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This property of voice is dependent primarily on the amplitude of the vibrations of the vocal cords. When a violin string is struck, it makes a sound. If it is struck harder, it will vibrate with a greater amplitude and make a louder sound. The vocal cords are like the violin strings; the more forcefully the breath is thrown against the cords, the greater the amplitude and the louder the tone.
There are several properties of force when applied to expression,-Loudness, Volume, Intensity, and Stress.
LOUDNESS. This property is the direct result of the amplitude of the vocal cords and proper resonance. As a vocal quality, it is of great importance. Who has not been sadly disappointed in a reader or speaker because of being unable to hear what was said? One extreme is about as bad as another; speak so that you can be distinctly heard, but not too loud. Do not speak with the same degree of loudness all the time. As in pitch, avoid monotony.
A student often asks, "How can I make my voice carry?" The carrying power of the voice does not depend on mere loudness of tone-not alone on the amount of breath that is expended, but also on the amount of breath that still remains in the lungs. The first thing you do in trying to make one hear you at a distance is to take in a deep breath, -you instinctively want more breath support. Hence breathe often and deeply. When reading, always retain as much air in your lungs as possible.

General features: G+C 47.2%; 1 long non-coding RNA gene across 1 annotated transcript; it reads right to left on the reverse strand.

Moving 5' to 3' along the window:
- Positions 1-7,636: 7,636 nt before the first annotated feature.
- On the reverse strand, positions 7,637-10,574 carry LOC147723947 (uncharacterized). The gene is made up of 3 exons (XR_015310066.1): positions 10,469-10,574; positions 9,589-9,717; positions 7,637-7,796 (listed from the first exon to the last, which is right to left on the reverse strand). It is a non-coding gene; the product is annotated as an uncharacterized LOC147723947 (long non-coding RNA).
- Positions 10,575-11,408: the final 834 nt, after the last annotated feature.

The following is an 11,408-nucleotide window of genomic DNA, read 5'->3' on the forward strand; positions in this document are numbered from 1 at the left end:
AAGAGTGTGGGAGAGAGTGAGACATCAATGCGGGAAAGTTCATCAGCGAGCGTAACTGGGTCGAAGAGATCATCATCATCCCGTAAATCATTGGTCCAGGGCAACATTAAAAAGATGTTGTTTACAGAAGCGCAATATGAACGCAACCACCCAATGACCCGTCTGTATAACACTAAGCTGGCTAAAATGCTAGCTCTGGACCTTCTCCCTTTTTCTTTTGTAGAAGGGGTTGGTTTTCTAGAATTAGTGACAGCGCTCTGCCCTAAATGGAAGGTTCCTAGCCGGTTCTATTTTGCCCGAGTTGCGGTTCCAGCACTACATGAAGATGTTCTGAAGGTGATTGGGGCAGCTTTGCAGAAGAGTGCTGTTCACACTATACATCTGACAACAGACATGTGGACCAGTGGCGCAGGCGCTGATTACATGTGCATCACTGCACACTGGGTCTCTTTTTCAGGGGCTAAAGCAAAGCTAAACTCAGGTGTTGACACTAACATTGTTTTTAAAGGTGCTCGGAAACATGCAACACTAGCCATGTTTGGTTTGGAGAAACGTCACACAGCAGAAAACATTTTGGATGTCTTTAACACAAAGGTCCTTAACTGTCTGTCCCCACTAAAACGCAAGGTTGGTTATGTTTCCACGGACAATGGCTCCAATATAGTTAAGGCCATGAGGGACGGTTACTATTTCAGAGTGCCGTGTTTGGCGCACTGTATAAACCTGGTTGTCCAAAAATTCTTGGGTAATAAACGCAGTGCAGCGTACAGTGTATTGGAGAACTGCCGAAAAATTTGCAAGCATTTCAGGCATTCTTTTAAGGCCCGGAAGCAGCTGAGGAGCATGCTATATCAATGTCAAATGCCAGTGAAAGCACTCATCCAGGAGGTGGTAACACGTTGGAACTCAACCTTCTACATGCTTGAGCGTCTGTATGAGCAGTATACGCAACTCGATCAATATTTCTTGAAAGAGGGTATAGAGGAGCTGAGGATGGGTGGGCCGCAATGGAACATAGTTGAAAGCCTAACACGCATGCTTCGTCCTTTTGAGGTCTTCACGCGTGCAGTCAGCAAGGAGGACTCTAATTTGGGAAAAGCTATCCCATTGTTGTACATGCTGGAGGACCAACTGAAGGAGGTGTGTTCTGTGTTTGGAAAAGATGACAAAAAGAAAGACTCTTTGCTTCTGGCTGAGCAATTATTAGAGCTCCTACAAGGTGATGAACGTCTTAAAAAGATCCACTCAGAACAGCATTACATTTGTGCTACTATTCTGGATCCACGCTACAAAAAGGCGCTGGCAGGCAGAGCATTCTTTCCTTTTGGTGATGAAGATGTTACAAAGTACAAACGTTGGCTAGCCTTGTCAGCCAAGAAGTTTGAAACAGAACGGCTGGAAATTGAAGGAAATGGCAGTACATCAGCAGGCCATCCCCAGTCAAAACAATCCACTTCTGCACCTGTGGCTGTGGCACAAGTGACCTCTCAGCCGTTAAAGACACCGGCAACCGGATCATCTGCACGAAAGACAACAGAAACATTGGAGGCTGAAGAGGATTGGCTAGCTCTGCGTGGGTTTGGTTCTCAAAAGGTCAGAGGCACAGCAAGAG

The degree of loudness is governed by mental concept
rather than by emotions. When the mind contrasts two objects, this contrast may be expressed by using different degrees of loudness.
From every hill, by every sea,
In shouts proclaim the great decree,
The first part should be said in a low tone; the second in a strong, loud tone.
Again, in interpreting a selection, it is necessary to be governed by the meaning to be expressed, as:
"Halt!”—the dust brown ranks stood fast;
The words of command should be spoken louder than the explanations which follow.
A high key and a loud tone frequently go together; they both result from an excited mental state. Therefore, passions such as aesthetic joy, defiance, alarm, terror, or rage require a louder tone than timidity, contentment, pathos, reverence, or veneration.
EXERCISES IN LOUDNESS
Say Halt to one person, to ten, to fifty, to one thousand, as loud as you can.
I. Softly! She is lying
With her lips apart.
Softly! She is dying
Of a broken heart.
O balmy breath that dost almost persuade
Justice to break her sword! Once more, once more.
And love thee after. Once more, and this the last;
But they are cruel tears: this sorrow's heavenly;
III. Jean Valjean listened but there was no sound; he pushed the door with the tip of his finger lightly. He heard from the end of the room the calm and regular breathing of the sleeping bishop. Suddenly he stopped, for he was close to the bed; he had reached it sooner than he had anticipated.
Whither, 'midst falling dew,
While glow the heavens with the last steps of day,
Vainly the fowler's eye.
Might mark thy distant flight to do thee wrong,
Thy figure floats along.
Seek'st thou the plashy brink
Of weedy lake, or marge of river wide,
Or where the rocking billows rise and sink
On the chafed ocean side?
To a Waterfowl.
II. How often is it the case, that when impossibilities have come to pass, and dreams have condensed their misty substances into tangible reality, we find ourselves calm and even coldly selfpossessed, amid circumstances which it would have been a delirium of joy or agony to anticipate.
Ring the alarum-bell.-Murder and treason!-